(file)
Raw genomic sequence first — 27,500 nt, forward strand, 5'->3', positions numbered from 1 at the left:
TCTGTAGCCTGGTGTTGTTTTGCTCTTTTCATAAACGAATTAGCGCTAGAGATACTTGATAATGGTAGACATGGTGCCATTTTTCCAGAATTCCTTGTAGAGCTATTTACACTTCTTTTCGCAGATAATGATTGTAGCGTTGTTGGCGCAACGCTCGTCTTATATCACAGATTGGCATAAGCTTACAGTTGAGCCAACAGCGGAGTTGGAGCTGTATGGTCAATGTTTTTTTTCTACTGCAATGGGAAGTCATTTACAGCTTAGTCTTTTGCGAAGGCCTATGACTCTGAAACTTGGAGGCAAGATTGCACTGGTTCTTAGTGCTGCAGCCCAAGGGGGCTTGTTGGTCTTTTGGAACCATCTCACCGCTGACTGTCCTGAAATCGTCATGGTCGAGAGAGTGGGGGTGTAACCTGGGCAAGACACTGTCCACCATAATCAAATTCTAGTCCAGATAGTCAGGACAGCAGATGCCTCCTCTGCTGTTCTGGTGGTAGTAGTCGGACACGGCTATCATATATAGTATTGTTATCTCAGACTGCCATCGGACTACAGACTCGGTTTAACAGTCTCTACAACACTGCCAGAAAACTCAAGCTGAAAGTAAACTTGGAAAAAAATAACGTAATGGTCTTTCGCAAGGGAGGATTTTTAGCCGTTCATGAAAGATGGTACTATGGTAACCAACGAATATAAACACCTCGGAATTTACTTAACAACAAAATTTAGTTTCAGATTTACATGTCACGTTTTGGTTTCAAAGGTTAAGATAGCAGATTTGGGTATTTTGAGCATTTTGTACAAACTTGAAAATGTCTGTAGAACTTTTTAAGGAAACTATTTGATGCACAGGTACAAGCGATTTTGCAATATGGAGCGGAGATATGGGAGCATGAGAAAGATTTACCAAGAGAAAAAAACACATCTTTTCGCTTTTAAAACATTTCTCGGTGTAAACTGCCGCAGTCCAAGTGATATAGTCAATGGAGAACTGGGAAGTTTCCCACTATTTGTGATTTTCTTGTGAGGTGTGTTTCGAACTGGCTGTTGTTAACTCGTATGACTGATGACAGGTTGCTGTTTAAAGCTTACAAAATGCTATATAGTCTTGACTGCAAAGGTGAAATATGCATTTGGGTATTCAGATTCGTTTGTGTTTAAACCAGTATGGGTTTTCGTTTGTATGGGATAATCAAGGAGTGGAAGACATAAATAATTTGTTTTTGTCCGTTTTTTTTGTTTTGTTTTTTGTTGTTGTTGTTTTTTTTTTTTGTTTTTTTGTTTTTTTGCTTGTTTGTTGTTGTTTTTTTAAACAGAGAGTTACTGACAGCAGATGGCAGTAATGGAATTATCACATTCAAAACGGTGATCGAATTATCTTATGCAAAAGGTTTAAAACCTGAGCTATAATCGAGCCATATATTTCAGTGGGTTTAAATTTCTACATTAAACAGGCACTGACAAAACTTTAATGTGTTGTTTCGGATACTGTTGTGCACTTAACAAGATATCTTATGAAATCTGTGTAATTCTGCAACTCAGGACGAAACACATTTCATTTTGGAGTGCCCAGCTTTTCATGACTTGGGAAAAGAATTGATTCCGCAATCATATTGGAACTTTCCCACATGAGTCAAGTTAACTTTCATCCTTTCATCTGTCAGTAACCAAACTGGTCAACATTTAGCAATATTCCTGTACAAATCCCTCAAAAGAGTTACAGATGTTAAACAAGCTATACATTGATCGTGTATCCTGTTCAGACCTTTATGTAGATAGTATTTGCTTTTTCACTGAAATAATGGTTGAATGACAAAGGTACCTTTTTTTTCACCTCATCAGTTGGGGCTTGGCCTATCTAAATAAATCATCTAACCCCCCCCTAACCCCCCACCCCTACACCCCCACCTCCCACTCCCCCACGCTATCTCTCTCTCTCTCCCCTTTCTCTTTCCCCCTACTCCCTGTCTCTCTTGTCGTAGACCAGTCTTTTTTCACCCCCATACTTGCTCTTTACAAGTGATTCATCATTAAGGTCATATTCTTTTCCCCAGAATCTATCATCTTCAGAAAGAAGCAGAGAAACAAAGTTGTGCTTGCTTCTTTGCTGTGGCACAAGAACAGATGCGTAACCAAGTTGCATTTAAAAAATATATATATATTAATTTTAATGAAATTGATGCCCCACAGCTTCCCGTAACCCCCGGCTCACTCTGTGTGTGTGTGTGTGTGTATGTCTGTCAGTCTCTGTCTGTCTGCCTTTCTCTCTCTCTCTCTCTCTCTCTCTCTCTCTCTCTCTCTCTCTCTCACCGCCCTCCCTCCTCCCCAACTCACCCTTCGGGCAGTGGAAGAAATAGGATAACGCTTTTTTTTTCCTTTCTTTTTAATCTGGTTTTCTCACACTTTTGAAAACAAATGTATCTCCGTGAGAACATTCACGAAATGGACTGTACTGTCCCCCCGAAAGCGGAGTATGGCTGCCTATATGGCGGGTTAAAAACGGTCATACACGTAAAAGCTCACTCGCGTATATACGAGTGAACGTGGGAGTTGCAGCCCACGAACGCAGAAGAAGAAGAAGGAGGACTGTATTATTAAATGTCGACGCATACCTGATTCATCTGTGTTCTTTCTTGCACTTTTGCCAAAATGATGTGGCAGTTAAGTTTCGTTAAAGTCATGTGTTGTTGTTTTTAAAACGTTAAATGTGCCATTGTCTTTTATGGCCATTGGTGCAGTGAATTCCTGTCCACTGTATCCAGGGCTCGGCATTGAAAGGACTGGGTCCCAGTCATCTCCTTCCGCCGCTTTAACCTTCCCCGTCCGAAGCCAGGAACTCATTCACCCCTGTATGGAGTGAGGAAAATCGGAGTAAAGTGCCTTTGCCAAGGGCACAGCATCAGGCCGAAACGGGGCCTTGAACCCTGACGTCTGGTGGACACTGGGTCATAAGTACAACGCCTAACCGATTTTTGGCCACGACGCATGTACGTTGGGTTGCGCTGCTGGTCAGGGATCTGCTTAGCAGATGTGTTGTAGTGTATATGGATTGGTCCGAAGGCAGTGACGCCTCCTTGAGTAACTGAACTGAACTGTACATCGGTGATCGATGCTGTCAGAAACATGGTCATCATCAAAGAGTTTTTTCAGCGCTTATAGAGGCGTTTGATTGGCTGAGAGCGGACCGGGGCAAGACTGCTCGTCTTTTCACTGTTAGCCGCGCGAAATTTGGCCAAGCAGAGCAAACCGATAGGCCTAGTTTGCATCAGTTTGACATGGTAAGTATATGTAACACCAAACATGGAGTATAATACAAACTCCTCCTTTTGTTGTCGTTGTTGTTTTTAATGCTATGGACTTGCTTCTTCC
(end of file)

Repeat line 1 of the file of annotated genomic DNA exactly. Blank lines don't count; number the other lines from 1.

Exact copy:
Raw genomic sequence first — 27,500 nt, forward strand, 5'->3', positions numbered from 1 at the left: